The Mangghuer areas of Minhe Hui and Mangghuer (Tu, Monguor) Autonomous County, Haidong Region, Qinghai Province, PR China are located in the south of the county. The Yellow River separates Minhe County from Gansu, to the south.

The embroidery featured here was scanned by Aila Pullinen (of Finland) in the context of her research on Mangghuer embroidery.

Aila writes:

My first contact with Mangghuer embroidery was in 1999 when I was studying in Helsinki University in the Department of Asian and African Languages and Cultures. I joined a seminar in spring on ‘the Languages and Peoples of Qinghai.’ At the end of the course, I wrote an essay concerning the wedding ceremonies of Chinese families in Jingning Village, Gangou Township, Minhe County Hui and Mangghuer Autonomous County. While reading related materials, I ran across mention about the bride and her family preparing many embroidered articles as presents for the groom’s relatives. Embroidery has also interested me to the point where I have personally created a number of embroidered articles and this is probably why this caught my attention. However, the material I had in hand lacked information about these embroidered wedding gifts and the Mangghuer embroidery tradition and there were no pictures. In doing further research, I found amble material about Chinese embroidery with the Miao being frequently alluded to as representative of minorities living in China.

In summer of 2001 I had just about decided to visit Qinghai to investigate Mangghuer embroidery. While preparing for the trip I received a message from a researcher who had been living in China a long while. He informed me that the Mangghuer continued to do embroidery and that he was not aware of anyone who had studied it. He added that this would be a very useful study in the cause of preserving Mangghuer culture and also mentioned that he had a personal collection of Mangghuer embroidery that I was welcome to photograph, scan, and study. I then decided to embark on an orientation trip to the Mangghuer to learn more about local circumstances, possibilities to find assistants and informants, and to create a network of contacts that is a given to doing research in China.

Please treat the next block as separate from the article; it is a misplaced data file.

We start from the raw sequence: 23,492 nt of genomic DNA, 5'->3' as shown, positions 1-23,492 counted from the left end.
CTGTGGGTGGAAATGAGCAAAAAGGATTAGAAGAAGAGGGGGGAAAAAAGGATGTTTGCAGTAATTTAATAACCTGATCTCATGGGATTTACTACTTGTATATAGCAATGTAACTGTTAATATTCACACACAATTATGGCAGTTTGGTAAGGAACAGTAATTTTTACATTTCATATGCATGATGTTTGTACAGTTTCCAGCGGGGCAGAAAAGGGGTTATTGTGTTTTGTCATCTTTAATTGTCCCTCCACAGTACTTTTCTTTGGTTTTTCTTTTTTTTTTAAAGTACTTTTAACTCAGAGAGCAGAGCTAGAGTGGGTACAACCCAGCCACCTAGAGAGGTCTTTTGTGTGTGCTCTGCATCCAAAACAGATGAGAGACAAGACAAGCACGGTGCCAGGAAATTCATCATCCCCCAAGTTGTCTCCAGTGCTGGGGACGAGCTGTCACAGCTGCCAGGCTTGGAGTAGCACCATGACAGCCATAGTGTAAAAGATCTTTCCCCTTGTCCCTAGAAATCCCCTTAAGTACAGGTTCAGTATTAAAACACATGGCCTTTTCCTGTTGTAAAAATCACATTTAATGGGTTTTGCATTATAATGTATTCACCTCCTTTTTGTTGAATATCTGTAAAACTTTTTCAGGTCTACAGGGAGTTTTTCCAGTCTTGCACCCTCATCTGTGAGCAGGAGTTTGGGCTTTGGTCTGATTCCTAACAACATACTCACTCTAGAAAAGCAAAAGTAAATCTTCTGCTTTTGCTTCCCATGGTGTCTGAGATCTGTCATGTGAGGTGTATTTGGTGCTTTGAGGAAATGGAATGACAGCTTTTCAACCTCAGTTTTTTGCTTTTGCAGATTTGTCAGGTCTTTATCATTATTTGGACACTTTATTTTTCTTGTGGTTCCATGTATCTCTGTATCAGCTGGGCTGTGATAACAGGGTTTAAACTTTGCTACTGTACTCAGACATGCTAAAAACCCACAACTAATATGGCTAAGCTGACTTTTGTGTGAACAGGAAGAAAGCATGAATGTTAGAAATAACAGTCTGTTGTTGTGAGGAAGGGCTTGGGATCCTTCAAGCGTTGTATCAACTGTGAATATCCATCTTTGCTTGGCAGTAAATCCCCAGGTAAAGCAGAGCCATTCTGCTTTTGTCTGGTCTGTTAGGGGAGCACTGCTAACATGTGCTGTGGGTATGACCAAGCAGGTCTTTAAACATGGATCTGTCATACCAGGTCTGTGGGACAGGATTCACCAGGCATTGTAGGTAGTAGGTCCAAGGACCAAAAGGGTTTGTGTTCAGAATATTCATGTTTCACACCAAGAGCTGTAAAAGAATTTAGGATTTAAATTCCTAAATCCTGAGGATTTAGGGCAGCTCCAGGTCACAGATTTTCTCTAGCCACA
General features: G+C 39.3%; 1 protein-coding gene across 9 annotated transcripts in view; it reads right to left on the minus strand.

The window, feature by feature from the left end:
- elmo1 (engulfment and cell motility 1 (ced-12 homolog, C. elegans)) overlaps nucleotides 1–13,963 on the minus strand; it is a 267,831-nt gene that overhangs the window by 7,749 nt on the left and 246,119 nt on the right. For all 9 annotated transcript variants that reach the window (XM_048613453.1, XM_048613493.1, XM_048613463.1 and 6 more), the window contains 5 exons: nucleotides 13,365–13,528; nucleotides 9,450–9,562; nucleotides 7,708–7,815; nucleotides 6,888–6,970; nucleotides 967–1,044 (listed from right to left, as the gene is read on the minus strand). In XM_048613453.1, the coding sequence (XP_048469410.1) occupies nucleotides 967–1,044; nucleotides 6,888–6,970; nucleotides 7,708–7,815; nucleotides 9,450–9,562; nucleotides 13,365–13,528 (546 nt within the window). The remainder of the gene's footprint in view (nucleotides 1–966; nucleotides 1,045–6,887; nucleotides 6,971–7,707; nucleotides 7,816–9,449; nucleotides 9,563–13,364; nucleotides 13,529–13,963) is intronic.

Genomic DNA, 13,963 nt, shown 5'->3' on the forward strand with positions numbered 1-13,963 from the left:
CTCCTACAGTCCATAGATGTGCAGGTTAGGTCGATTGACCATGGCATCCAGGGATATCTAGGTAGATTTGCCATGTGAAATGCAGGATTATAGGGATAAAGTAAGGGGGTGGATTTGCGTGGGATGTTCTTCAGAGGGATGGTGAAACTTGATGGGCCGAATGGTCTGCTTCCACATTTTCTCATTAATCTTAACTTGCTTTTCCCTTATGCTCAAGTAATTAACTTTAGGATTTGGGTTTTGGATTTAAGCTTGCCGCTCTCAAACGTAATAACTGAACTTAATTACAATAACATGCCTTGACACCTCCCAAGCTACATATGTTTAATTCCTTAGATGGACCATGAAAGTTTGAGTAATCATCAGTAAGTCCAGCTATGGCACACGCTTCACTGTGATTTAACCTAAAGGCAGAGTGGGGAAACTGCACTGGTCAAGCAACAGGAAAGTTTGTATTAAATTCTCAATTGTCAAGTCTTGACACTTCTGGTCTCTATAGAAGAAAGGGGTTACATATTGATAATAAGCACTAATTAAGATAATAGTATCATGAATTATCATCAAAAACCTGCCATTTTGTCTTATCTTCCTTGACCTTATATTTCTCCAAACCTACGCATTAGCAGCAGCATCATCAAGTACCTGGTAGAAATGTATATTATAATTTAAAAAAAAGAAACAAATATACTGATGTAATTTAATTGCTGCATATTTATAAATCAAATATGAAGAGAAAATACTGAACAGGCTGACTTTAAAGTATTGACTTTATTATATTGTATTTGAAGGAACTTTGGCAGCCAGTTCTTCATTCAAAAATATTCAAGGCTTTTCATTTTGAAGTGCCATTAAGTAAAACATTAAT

I had hardly arrived in Qinghai when the project got quickly off the ground with the help of several people. I had excellent assistants and local inhabitants’ attitude toward my study was very positive. Village women were willing to show me their embroidered items and tell me about them. The embroidery tradition had not been examined previously; it was aesthetically and technically of high quality and it was much appreciated among the Mangghuer. I quickly decided to write my master’s thesis on the Mangghuer embroidery tradition for these reasons and also because beginning in the 1970s, significant changes in techniques, tools and objects had occurred. The old flat stitch or sa-embroidery, especially, gave every indication of quickly vanishing. Furthermore, the women who know this old technique were very aged. I realized that with their passing, would also vanish the knowledge of the things that were made, for whom and for what reason and also where and how they were made.